How switching on Swanbank E power station affected your bill
THE reignition of Swanbank's gas-fired power station has helped secure energy reliability and put downward pressure on wholesale electricity prices, a new report reveals.
After sitting stagnant for three years, the State Government directed energy producer Stanwell to re-ignite its Swanbank E station last year as part of its Powering Queensland Plan.
Under the plan, Energy Minister Anthony Lynham said the gas-fired station would be switched on to provide almost instant power during peak periods.
A report authored by the auditor-general and published through the Queensland Audit Office this week found the switching on of Swanbank E helped reduce volatility in the market during last year's hot summer.
"Swanbank E's return to service in 2018 added more generation capacity and electricity supply to the market, to meet the demand during these peak periods," the report said.
"The changes in bidding strategies for Stanwell and the return of Swanbank E to service contributed to less volatility in wholesale electricity prices in 2018 compared to the previous year."
The summer of 2017-18 was the second warmest on record in Australia, with a new peak electricity demand record set; reaching 9840 megawatt in February 2018.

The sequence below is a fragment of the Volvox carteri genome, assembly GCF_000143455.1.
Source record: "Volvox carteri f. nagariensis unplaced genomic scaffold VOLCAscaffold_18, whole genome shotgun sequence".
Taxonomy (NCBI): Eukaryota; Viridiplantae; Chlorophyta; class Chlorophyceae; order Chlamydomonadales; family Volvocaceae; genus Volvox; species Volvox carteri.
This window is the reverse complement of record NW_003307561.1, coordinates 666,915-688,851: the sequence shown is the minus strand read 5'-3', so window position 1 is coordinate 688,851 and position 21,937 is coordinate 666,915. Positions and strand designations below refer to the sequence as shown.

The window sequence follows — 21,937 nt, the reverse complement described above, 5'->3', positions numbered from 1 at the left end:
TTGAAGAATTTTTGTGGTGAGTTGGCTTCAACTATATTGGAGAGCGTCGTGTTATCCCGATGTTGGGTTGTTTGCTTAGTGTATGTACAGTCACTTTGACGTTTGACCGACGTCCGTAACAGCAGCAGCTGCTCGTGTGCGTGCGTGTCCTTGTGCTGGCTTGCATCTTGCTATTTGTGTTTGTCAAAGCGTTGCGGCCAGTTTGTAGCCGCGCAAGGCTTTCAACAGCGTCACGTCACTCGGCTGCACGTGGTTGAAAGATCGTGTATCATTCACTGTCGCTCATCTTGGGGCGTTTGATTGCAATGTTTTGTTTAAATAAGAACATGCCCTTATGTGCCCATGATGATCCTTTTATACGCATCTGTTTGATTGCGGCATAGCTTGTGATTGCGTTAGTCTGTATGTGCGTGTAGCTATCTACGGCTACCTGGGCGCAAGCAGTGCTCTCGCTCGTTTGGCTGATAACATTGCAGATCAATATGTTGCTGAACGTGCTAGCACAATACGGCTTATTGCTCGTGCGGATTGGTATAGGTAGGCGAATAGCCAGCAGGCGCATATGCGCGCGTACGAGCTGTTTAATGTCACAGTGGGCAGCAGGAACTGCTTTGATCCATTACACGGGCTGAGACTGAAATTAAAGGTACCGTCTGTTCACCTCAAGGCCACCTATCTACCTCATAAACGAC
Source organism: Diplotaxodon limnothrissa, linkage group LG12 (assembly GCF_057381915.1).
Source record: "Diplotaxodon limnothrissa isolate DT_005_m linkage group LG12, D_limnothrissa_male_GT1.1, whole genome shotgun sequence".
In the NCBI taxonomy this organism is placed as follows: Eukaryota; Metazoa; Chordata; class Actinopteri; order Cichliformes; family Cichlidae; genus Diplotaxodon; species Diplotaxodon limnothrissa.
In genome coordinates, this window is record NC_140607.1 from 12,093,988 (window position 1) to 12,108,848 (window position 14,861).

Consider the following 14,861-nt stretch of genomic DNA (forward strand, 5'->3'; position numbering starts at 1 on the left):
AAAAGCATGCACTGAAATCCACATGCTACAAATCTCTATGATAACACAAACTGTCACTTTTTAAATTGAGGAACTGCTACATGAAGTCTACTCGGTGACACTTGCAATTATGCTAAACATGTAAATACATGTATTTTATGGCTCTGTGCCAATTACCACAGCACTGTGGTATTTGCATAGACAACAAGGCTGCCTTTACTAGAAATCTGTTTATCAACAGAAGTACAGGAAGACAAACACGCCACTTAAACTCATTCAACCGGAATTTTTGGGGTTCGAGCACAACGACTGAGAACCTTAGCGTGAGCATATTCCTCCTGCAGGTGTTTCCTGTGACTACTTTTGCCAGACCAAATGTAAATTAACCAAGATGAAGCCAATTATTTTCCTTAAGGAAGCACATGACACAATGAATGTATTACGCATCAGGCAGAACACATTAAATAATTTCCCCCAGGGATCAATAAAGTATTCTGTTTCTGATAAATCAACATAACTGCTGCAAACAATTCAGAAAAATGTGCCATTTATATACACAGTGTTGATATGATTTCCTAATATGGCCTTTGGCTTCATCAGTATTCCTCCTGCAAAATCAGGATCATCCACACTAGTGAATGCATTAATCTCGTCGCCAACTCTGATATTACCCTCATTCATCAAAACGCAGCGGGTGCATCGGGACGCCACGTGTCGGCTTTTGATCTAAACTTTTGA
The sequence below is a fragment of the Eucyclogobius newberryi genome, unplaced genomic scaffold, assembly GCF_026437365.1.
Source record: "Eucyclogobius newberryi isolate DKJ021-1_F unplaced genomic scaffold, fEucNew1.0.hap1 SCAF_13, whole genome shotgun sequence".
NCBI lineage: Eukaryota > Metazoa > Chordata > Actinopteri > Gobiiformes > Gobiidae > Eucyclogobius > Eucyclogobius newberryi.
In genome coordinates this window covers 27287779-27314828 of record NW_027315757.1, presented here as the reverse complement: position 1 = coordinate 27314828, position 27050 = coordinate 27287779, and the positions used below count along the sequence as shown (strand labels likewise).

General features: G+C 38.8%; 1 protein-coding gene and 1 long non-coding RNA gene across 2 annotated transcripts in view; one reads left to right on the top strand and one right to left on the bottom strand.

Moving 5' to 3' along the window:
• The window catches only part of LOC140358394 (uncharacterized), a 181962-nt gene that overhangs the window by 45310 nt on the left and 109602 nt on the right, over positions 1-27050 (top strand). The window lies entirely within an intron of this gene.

At 9369 megawatt, the previous record was in February 2017.
The State Government directed Stanwell to undertake bidding strategies and return Swanbank E to service to place downward pressure on wholesale electricity prices as part of its power plan.
Last summer wholesale electricity prices in the National Electricity Market were less volatile compared to the previous year, the auditor-general's report found.
The average wholesale price in Queensland in 2018 was $72 per megawatt-hour which was lower than 2017.
It was above the 2014 to 2016 average price, which ranged between $50 to $60 per megawatt-hour.
The 2018 wholesale price in Queensland was also lower than the average in other states, which ranged between $82 to $93 per megawatt-hour.
Producing enough supply to power a city the size of Townsville, the Swanbank station was the first gas combined-cycle plant in the nation to be recommissioned.
Recommissioning Swanbank E contributed to increased fuel costs $139 million for power producers CS Energy and Stanwell.
Stanwell recorded an impairment expense of $67.1 million for the Swanbank E power station
Its return to service resulted in increased gas consumption worth $68.8 million and a decline in gas sales of $18.0 million.
The auditor-general's report found the state-owned power behemoths poured an extra $2.3 billion into the Palaszczuk Government's coffers last financial year with just less than half that returned to taxpayers through electricity bill relief.
"Income from electricity retail sales increased by $229.1 million (24 per cent)," the report found.
"Wholesale electricity sales increased by $101.4 million (4 per cent) due to higher realised prices in 2017-18."